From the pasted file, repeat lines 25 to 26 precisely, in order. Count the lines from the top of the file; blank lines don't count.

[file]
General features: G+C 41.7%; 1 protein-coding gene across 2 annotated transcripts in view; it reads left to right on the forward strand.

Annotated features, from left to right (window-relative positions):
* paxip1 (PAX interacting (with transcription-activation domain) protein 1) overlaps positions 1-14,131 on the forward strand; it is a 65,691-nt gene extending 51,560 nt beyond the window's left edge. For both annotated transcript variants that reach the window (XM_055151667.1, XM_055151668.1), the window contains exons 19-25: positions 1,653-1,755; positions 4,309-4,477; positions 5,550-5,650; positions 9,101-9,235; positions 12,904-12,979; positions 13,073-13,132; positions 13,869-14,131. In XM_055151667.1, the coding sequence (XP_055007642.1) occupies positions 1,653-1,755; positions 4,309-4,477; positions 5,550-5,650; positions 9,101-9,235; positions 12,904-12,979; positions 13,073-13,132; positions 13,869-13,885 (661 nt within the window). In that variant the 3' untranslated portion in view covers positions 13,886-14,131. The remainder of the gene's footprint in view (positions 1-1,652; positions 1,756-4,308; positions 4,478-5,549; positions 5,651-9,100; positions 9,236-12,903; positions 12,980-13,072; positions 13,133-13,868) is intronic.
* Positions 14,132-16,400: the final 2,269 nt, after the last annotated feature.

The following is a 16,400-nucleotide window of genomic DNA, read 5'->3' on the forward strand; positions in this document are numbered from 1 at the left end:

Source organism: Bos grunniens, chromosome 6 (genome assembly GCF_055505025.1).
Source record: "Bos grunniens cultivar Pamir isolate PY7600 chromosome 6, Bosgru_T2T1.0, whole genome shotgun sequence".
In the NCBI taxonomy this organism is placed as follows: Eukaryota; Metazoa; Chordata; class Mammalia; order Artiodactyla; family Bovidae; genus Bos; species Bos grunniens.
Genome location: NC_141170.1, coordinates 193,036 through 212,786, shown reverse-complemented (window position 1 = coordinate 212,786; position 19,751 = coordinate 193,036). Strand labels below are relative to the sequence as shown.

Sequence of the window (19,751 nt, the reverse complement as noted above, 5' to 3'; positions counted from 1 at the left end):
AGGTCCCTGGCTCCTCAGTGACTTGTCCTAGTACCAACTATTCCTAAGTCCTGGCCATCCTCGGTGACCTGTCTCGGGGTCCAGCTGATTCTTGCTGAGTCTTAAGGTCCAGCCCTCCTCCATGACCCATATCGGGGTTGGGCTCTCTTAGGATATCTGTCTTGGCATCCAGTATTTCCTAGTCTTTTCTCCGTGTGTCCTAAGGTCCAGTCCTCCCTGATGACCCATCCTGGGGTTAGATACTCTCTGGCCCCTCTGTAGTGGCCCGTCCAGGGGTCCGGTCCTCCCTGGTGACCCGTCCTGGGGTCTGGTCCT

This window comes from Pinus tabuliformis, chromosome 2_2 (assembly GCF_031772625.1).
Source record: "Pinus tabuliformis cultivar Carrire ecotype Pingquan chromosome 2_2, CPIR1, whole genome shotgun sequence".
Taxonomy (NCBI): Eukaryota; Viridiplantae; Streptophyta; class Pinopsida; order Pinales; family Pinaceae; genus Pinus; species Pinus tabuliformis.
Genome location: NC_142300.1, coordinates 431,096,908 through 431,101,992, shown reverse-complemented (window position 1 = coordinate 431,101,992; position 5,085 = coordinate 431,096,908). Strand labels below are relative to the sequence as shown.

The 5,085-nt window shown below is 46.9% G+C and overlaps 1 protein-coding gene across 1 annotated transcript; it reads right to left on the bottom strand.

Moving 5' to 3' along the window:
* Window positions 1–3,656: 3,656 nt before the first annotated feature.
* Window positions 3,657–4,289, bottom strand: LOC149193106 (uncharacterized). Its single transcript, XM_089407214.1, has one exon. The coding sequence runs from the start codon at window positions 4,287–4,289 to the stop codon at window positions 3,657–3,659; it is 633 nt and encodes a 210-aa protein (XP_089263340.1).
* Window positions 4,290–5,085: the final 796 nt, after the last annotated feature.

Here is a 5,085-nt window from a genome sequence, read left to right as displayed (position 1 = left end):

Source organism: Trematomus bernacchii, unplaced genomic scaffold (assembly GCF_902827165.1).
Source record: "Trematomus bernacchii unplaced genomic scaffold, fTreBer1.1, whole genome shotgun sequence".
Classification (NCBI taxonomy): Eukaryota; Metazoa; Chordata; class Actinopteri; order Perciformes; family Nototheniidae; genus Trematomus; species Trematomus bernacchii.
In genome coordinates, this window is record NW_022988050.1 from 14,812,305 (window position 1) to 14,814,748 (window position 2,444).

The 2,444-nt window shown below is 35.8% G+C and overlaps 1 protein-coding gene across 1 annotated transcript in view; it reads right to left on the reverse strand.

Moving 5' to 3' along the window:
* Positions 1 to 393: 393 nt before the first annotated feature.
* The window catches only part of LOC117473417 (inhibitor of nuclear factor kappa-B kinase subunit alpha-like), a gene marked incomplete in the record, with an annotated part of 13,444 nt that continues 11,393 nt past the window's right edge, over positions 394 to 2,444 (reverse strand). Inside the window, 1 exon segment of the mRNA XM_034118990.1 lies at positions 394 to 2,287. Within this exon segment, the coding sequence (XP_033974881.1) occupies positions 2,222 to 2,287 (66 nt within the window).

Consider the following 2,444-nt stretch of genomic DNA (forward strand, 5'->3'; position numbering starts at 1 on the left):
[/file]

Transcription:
In genome coordinates, this window is record NW_022988050.1 from 14,812,305 (window position 1) to 14,814,748 (window position 2,444).

The 2,444-nt window shown below is 35.8% G+C and overlaps 1 protein-coding gene across 1 annotated transcript in view; it reads right to left on the reverse strand.